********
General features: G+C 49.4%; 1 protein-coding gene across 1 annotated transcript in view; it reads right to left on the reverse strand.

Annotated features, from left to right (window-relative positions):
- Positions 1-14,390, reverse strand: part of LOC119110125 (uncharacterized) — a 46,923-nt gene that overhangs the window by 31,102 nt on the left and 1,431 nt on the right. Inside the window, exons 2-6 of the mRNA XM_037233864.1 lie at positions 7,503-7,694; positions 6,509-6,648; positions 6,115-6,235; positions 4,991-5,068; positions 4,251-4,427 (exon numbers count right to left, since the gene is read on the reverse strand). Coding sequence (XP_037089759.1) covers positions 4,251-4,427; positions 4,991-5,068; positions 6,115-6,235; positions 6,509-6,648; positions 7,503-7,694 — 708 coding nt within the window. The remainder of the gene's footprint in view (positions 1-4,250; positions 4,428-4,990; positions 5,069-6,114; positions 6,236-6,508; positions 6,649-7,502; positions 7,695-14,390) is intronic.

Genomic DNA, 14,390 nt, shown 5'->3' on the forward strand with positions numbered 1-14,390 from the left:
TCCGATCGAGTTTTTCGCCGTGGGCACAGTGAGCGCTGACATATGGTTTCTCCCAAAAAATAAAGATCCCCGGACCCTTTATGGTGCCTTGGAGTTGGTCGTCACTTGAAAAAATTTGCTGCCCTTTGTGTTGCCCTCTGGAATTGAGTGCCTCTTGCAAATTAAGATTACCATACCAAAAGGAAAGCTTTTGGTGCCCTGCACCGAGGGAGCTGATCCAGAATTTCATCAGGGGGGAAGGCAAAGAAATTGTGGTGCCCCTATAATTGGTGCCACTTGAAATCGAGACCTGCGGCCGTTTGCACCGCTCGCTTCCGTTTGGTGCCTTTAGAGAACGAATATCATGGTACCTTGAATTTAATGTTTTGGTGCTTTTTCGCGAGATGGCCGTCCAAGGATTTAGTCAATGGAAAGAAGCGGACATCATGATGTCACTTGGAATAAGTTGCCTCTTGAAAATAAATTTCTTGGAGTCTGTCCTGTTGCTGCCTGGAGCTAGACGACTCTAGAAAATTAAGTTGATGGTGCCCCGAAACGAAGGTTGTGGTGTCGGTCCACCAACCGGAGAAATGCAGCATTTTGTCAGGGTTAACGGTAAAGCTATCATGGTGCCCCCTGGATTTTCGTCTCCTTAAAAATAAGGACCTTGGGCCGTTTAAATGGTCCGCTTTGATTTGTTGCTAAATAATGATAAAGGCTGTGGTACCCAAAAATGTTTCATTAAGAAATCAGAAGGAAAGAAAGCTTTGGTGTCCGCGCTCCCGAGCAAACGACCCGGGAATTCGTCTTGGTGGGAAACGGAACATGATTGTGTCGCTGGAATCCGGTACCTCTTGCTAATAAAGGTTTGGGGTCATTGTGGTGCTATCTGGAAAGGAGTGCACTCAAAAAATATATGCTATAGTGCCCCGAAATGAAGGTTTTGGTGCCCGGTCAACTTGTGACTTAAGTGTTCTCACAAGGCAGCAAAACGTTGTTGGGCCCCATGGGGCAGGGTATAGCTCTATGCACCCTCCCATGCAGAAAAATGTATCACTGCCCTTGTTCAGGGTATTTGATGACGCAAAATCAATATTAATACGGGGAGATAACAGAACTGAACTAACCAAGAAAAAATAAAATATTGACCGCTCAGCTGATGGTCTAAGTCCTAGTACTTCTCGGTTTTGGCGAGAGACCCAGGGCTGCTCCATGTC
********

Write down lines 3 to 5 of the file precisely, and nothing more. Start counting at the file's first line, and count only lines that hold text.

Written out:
- Positions 1-14,390, reverse strand: part of LOC119110125 (uncharacterized) — a 46,923-nt gene that overhangs the window by 31,102 nt on the left and 1,431 nt on the right. Inside the window, exons 2-6 of the mRNA XM_037233864.1 lie at positions 7,503-7,694; positions 6,509-6,648; positions 6,115-6,235; positions 4,991-5,068; positions 4,251-4,427 (exon numbers count right to left, since the gene is read on the reverse strand). Coding sequence (XP_037089759.1) covers positions 4,251-4,427; positions 4,991-5,068; positions 6,115-6,235; positions 6,509-6,648; positions 7,503-7,694 — 708 coding nt within the window. The remainder of the gene's footprint in view (positions 1-4,250; positions 4,428-4,990; positions 5,069-6,114; positions 6,236-6,508; positions 6,649-7,502; positions 7,695-14,390) is intronic.

Genomic DNA, 14,390 nt, shown 5'->3' on the forward strand with positions numbered 1-14,390 from the left:
TCCGATCGAGTTTTTCGCCGTGGGCACAGTGAGCGCTGACATATGGTTTCTCCCAAAAAATAAAGATCCCCGGACCCTTTATGGTGCCTTGGAGTTGGTCGTCACTTGAAAAAATTTGCTGCCCTTTGTGTTGCCCTCTGGAATTGAGTGCCTCTTGCAAATTAAGATTACCATACCAAAAGGAAAGCTTTTGGTGCCCTGCACCGAGGGAGCTGATCCAGAATTTCATCAGGGGGGAAGGCAAAGAAATTGTGGTGCCCCTATAATTGGTGCCACTTGAAATCGAGACCTGCGGCCGTTTGCACCGCTCGCTTCCGTTTGGTGCCTTTAGAGAACGAATATCATGGTACCTTGAATTTAATGTTTTGGTGCTTTTTCGCGAGATGGCCGTCCAAGGATTTAGTCAATGGAAAGAAGCGGACATCATGATGTCACTTGGAATAAGTTGCCTCTTGAAAATAAATTTCTTGGAGTCTGTCCTGTTGCTGCCTGGAGCTAGACGACTCTAGAAAATTAAGTTGATGGTGCCCCGAAACGAAGGTTGTGGTGTCGGTCCACCAACCGGAGAAATGCAGCATTTTGTCAGGGTTAACGGTAAAGCTATCATGGTGCCCCCTGGATTTTCGTCTCCTTAAAAATAAGGACCTTGGGCCGTTTAAATGGTCCGCTTTGATTTGTTGCTAAATAATGATAAAGGCTGTGGTACCCAAAAATGTTTCATTAAGAAATCAGAAGGAAAGAAAGCTTTGGTGTCCGCGCTCCCGAGCAAACGACCCGGGAATTCGTCTTGGTGGGAAACGGAACATGATTGTGTCGCTGGAATCCGGTACCTCTTGCTAATAAAGGTTTGGGGTCATTGTGGTGCTATCTGGAAAGGAGTGCACTCAAAAAATATATGCTATAGTGCCCCGAAATGAAGGTTTTGGTGCCCGGTCAACTTGTGACTTAAGTGTTCTCACAAGGCAGCAAAACGTTGTTGGGCCCCATGGGGCAGGGTATAGCTCTATGCACCCTCCCATGCAGAAAAATGTATCACTGCCCTTGTTCAGGGTATTTGATGACGCAAAATCAATATTAATACGGGGAGATAACAGAACTGAACTAACCAAGAAAAAATAAAATATTGACCGCTCAGCTGATGGTCTAAGTCCTAGTACTTCTCGGTTTTGGCGAGAGACCCAGGGCTGCTCCATGTC